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Lyme Disease/Treating Lyme Early


QUESTION: Hello Bonni, I have a few quick questions for you.I just recently got back from a backpacking trip in Europe. I stayed with some family in Hungary, and unfortunately suffered quite a few bug bites, all of which I assumed were mosquito bites. However, just last night I noticed that one of the bites that I had been continuously itching (the bite was very itchy, and looked like a mosquito bite at first), looks exactly like a bulls eye. I researched this, found out it was most likely Lyme Disease and went to my doctor. He wasn't too familiar with the disease, but we looked up images together, and he prescribed me 2 weeks worth of Doxycycline.

The bite most likely occurred about 10-14 days ago. Did I treat this condition promptly enough? I read online that if it's treated quickly there not as big a risk (at least I hope!), but I also read some horrible stories about people who are lifetime sufferers. I made myself pretty nervous by doing all this reading, and I'm just wondering if you happen to have any advice. Besides the rash I have had no symptoms, which I hope is a good sign.

I'm 18 years old, have always had a strong immune system (went through all 4 years of high school and never had a day where I was sick enough to miss school). I'm hoping that by treating it quickly, I have a better chance of beating this thing. Sorry for this lengthy question, and thanks in advance for any advice!

ANSWER: Dear Corey, thanks so much for writing. It's such a misconception that Lyme Disease is an "East Coast Disease", when in fact, it is now endemic in Northern California, and more and more cases are being reported in every state of the U.S.
Additionally, there are different strains of "Lyme" in Europe and Australia which are making it more difficult to test in labs, because the labs are checking for antibodies of a small number of borrellia burgdorferi bacteria strains.

With that said, you are among the "lucky" ones, who discovered a bullseye rash (many do not, and go for months not knowing to check for Lyme!) and I'm glad that your MD did prescribe you 2 weeks of Doxycycline. That is definitely the preferred abx for treating Lyme. As far as whether 2 weeks is enough, that is a question that is hotly debated amongst the medical community. The Infectious Disease Society of America (IDSA) does recommend 2 weeks (which is woefully inadequate) and if Lyme arthritis presents, then they recommend 28 days of Doxycycline (100 mg twice a day). If you have clinical evidence of neurological disease, then they will recommend IV Rocephin antibiotics. For patients who have persistent or recurrent joint swelling after the initial course of oral abx therapy, IDSA recommends they should be re-treated for another 4 week course of oral abx OR with a 2-4 week course of IV Rocephin.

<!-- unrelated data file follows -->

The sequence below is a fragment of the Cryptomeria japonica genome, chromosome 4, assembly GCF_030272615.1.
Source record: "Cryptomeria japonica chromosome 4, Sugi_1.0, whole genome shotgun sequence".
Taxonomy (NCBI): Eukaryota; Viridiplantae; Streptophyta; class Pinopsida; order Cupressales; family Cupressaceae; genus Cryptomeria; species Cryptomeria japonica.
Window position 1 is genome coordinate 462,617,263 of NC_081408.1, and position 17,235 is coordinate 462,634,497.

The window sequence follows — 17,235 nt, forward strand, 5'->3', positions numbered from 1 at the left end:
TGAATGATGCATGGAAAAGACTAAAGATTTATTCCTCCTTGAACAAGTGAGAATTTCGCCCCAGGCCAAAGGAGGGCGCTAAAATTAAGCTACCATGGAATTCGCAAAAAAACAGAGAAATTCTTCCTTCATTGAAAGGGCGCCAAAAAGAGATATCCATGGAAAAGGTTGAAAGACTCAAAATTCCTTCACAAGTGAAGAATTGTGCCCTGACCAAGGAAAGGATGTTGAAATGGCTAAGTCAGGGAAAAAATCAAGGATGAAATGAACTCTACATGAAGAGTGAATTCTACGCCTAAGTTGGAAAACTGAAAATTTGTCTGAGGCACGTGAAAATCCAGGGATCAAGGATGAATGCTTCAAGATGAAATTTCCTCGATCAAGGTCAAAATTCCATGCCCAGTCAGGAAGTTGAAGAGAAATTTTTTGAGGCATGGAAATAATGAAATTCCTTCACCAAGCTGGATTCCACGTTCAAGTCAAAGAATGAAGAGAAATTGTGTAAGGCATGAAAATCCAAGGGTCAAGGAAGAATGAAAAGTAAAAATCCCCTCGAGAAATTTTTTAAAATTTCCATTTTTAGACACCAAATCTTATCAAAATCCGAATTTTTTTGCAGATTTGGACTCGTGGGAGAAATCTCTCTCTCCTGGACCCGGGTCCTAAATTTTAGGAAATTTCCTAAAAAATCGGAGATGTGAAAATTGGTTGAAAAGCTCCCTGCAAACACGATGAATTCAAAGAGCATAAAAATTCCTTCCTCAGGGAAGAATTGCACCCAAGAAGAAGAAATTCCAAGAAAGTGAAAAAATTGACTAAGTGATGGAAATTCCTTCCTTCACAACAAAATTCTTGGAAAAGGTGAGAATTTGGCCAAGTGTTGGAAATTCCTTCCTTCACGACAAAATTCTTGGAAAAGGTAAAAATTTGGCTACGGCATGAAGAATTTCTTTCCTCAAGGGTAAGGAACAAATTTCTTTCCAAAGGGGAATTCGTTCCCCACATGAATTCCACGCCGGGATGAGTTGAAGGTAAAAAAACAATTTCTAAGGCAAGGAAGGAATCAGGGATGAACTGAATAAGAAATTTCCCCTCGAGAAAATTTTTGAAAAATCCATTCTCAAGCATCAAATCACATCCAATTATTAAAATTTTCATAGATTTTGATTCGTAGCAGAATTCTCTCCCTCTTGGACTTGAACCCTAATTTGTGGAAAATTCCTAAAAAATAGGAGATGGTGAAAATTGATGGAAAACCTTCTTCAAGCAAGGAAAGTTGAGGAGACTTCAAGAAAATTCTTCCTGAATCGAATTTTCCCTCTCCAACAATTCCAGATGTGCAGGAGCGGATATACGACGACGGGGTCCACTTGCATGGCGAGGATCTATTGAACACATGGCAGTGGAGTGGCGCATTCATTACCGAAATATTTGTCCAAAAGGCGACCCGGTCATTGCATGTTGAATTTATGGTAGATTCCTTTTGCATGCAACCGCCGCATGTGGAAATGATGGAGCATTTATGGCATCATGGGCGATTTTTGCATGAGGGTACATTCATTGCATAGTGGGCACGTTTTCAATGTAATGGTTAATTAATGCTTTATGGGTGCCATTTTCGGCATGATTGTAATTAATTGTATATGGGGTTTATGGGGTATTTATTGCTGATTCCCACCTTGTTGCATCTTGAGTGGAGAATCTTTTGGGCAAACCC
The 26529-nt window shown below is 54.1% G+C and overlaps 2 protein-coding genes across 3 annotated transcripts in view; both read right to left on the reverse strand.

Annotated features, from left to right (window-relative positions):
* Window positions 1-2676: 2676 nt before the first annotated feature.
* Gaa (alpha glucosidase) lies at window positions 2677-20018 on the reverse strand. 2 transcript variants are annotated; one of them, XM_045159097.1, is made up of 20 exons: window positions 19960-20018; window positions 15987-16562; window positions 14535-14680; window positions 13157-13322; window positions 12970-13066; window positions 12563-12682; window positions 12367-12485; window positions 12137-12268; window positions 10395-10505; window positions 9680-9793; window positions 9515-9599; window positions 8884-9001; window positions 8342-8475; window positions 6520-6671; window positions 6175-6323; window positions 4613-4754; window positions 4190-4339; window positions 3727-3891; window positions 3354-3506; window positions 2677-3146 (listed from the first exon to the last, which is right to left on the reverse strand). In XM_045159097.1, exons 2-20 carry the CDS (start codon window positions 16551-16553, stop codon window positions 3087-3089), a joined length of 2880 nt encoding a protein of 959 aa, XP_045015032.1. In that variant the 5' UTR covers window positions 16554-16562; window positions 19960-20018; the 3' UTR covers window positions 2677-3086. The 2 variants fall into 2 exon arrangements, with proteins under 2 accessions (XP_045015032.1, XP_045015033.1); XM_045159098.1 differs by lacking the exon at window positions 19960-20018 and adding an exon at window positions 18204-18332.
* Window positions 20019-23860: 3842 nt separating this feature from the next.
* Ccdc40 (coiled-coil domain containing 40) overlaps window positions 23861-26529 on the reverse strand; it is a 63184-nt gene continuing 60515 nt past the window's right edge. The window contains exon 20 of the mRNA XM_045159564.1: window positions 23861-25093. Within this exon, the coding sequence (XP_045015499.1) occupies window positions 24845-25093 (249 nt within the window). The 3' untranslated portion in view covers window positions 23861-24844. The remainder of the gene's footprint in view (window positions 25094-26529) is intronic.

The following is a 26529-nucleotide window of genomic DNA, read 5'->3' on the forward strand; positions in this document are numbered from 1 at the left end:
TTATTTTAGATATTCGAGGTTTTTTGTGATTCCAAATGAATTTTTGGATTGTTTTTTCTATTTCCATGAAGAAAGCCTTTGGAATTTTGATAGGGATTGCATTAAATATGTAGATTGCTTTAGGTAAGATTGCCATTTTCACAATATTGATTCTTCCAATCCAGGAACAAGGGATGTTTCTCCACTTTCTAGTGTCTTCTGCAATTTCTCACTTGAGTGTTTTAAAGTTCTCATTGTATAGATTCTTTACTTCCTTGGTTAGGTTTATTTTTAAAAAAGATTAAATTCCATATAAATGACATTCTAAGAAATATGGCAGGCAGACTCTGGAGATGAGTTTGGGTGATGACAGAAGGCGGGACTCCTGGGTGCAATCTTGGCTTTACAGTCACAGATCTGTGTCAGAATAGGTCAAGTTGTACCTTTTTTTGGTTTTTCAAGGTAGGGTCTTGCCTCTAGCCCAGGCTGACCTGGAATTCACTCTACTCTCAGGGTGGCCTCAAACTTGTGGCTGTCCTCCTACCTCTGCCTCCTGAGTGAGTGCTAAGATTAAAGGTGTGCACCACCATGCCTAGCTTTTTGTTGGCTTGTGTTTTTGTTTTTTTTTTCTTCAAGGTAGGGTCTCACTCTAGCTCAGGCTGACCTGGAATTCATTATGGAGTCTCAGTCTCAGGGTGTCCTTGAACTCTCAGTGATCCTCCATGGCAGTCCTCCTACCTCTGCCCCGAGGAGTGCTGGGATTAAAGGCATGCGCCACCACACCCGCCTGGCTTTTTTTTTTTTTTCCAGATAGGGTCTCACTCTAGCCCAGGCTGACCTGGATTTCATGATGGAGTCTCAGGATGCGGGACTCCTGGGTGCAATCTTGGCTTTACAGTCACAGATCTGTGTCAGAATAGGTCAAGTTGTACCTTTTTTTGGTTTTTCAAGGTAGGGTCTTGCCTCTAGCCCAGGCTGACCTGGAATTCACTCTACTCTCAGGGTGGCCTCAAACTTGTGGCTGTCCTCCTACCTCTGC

I am giving you information about what IDSA recommends because if you DO have to go back to your doctor who is not familiar with Lyme Disease, they will most likely follow the guidelines I've mentioned above. However, there are doctors who specialize in Lyme treatment (Lyme Literate Medical Doctors aka LLMDs) who believe in longer treatments and usually follow a different set of guidelines written by Dr. Burrascano:
You can read them here:

I would pay special attention to pages 8 or 9 I believe - where he includes a checklist of symptoms. I highly recommend this because you may experience certain symptoms that you may not connect with having Lyme Disease. To answer your question, yes, there are people who recover after a short course of antibiotics and may only experience intermittent mild joint pain for the rest of their lives. However, it is my opinion that those are the minority. Most people continue to have more and more symptoms arise in the months after they were bit, and it is imperative that they get proper treatment to avoid Chronic Lyme Disease which can last for years.

My advice to you is to do everything you can to keep your immune system healthy (remember your immune system is 80% of your "gut", meaning your digestive system!) and if at any point you begin to experience any additional symptoms as seen on the checklist in Burrascano's Guidelines, then I would try and find an LLMD as soon as possible. If you need help with that, please feel free to write me back.

I hope this has helped - and know that you did everything right! I wish you good health!
Bonni R.


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QUESTION: Dear Bonni, thanks so much for the reply. All of the information is very helpful. I haven't noticed any symptoms as of yet. I felt like I was getting a fever at first, but I'm pretty sure it was just the placebo effect. I tend to worry myself into thinking I have symptoms, and when I went and checked my temperature it was 97.7. Once seeing this I felt fine. I looked at the symptoms on the website you recommended, and so far have none of them that I hadn't already experienced before my trip. I have one more follow up question for you. Does a bulls-eye shaped rash always guarantee Lyme Disease? When I suffered the bite, I was sure that it was a mosquito bite. It looked like one, and itched like one. Are tick bites like this as well? I itched it so much to the point of slight bleeding, and I bus tables at a restaurant, so it's very possible that some of the gunk from my hands got into the bite. The rash was very itchy, which I hear usually isn't the case, and it never expanded. It stayed around the size of a silver dollar for 4 days or so, and is pretty much invisible now, except for the scab that remains from my itching. Sorry for that long ramble, but basically my question is: Is it possible that it was just a mosquito bite, or is it most certainly a tick bite due to the shape?